Radarman 3/c | United States Navy
After patrolling along the coast of Newfoundland, the crew of the U.S.S. Ellyson welcomed Bill Solinger aboard on March 29, 1943 and reported for duty with the British Home Fleet along with the South Dakota. His rate of radarman, a new addition to Navy ratings, was established after the technology became available and adopted aboard many vessels and had a future as one of the most valuable assets for the allies in the war. Months of vital sea service ensued from Iceland to Murmansk and the Firth and Forth chasing submarines and luring the German battleship Tirpitz from her Baltic burrow, all before a mock invasion of Norway to divert German attention from the invasion of Sicily. On the trip back to Iceland, an ice floe gouged a gaping 4x20 foot hole in the Ellyson’s bow which the Seabees quickly repaired at Hvalfiord. For shakedown of the battleship Iowa, the Ellyson returned to the United States and sailed to Argentina and back north to Newfoundland before turning across the Atlantic to the Mediterranean theater in October.
In mid-May, the Ellyson was in pursuit of U-616, a submarine chase that became the longest and most persistent in history. Several decoy balloons plotted false blips on the radar teams’ readouts that confused and prolonged the 72-hour hunt across the jeweled Mediterranean, ultimately ending in a spectacular surface engagement and capture of thirty survivors.
Showing remarkable prowess for shore bombardment, the Ellyson was selected to support the Army Rangers at Pointe du Hoc with the Western Task Force during the invasion of Normandy. Escorted by the U.S.S. Maloy among others, it was here that she was fired on for the first time when several German shells splashed nearby or shrieked through her superstructure. By late June, she was among Task Force 129 bombarding Cherbourg, which included both the U.S.S. Maloy and H.M.S. Glasgow. Ellyson was credited with knocking out two guns, sinking mines, and laying smoke for the Texas, Quincy and Glasgow during what was considered the most perilous and magnificent of bombardments.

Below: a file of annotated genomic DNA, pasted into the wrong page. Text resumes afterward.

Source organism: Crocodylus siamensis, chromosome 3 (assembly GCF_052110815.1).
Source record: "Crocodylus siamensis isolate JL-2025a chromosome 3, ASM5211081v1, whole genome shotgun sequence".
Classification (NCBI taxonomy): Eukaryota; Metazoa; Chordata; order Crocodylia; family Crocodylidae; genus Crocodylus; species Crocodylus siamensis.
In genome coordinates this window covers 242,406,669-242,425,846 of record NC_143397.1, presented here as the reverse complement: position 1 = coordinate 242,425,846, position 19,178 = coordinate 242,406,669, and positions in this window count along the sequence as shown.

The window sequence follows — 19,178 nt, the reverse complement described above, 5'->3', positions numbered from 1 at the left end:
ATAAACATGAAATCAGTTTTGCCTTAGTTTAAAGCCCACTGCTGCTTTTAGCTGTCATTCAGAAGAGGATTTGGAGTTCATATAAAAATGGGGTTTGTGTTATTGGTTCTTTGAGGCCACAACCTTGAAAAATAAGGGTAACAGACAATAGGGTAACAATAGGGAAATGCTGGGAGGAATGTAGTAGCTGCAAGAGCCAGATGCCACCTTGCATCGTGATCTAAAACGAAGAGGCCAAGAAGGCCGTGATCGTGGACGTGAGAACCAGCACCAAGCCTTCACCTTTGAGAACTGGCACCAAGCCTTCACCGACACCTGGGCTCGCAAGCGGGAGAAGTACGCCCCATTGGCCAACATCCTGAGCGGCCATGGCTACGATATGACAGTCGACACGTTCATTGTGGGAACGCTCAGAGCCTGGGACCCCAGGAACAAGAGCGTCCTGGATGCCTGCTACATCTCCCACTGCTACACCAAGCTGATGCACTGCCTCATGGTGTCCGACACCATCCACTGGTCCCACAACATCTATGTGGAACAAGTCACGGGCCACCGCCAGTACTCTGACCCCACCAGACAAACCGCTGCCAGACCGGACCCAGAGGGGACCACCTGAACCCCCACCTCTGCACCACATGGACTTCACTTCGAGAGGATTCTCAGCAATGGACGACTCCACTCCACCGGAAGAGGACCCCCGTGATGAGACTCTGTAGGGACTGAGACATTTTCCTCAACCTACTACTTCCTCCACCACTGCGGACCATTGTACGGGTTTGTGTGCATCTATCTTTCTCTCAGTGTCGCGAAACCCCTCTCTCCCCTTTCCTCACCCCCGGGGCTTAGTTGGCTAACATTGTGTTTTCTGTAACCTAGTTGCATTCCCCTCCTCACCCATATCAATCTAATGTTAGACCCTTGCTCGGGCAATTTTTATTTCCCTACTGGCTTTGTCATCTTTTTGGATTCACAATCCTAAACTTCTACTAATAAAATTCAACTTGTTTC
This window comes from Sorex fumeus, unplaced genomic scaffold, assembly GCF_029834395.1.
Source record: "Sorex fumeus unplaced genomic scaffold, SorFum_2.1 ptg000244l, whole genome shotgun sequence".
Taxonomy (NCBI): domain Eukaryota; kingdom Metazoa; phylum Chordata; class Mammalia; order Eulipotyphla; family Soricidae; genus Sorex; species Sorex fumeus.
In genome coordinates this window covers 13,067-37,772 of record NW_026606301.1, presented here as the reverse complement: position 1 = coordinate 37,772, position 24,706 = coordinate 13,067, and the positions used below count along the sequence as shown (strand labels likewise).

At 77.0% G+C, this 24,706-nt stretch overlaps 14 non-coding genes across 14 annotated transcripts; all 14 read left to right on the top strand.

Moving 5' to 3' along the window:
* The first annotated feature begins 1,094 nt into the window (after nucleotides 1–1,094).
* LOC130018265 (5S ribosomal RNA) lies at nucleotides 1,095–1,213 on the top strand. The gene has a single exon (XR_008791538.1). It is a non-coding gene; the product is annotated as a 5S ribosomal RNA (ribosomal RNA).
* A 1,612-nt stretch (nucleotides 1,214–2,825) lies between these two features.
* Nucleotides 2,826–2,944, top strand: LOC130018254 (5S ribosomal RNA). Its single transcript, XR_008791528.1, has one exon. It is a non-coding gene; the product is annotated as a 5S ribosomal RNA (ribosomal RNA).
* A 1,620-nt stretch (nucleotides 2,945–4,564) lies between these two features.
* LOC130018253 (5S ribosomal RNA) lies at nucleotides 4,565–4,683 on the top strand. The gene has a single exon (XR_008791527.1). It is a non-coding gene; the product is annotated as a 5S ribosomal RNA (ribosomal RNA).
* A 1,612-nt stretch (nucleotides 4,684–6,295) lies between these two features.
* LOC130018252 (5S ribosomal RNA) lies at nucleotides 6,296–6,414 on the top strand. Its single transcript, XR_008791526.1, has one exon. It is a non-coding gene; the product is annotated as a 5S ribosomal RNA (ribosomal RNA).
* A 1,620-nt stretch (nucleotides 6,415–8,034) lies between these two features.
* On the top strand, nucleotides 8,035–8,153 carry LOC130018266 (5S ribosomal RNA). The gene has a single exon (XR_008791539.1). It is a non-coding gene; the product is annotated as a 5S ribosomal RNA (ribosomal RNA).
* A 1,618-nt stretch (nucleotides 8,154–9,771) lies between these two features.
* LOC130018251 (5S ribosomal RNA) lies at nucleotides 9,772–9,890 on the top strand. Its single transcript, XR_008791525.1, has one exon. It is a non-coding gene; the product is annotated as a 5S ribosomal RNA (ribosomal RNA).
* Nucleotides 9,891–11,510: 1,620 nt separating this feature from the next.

The Ellyson went around the Iberian Peninsula to support the invasion of Southern France where she led the Destroyer Fire Support Group in crushing shore batteries, tanks, infantry and machinegun emplacements, opening the beaches for assault forces. It was the last European event for Solinger and with the Ellyson returned to the United States where she was converted to a destroyer minesweeper. On November 20, the young radarman departed his beloved crew on the destroyer and joined the U.S.S. Mona Island, a newly commissioned repair ship that inched her way into the Pacific theater by spring 1945 to await the invasion of Okinawa.
She serviced the mine flotilla during the invasion, and while the ship was not an aggressive destroyer like the Ellyson, Solinger was not short of excitement and anxiety as the Mona Island suffered innumerable air attacked during the three months of anchor at Kerama Retto. After moving to Buckner Bay and seeing the end of the war in the Pacific, the greatest threat to the crew were the vicious typhoons that frequently whisked through the area. Only one affected the Bay area but did not damage the ship despite aggressive winds in which she veered chain and had to power against the storm to ease the strain on the cable. Three days after this typhoon, Solinger left the ship and sailed for the United States for his discharge from the service. After multiple historic amphibious invasions and service in two theaters across massive expanses of sea, William left life in a tin can for his humble home in Rhode Island.
Solinger, Miriam. “William Solinger.” WWII Memorial, www.wwiimemorial.com/Registry/plaque.aspx?honoreeID=1438510.
Clark, E. Leonard. “A History of the USS Ellyson (‘Elly Mae’), DD 454, DMS 19.” Destroyer History Foundation, 1985, destroyerhistory.org/benson-gleavesclass/ussellyson/index.asp?r=45400.
USS Ellyson, War History, 1945.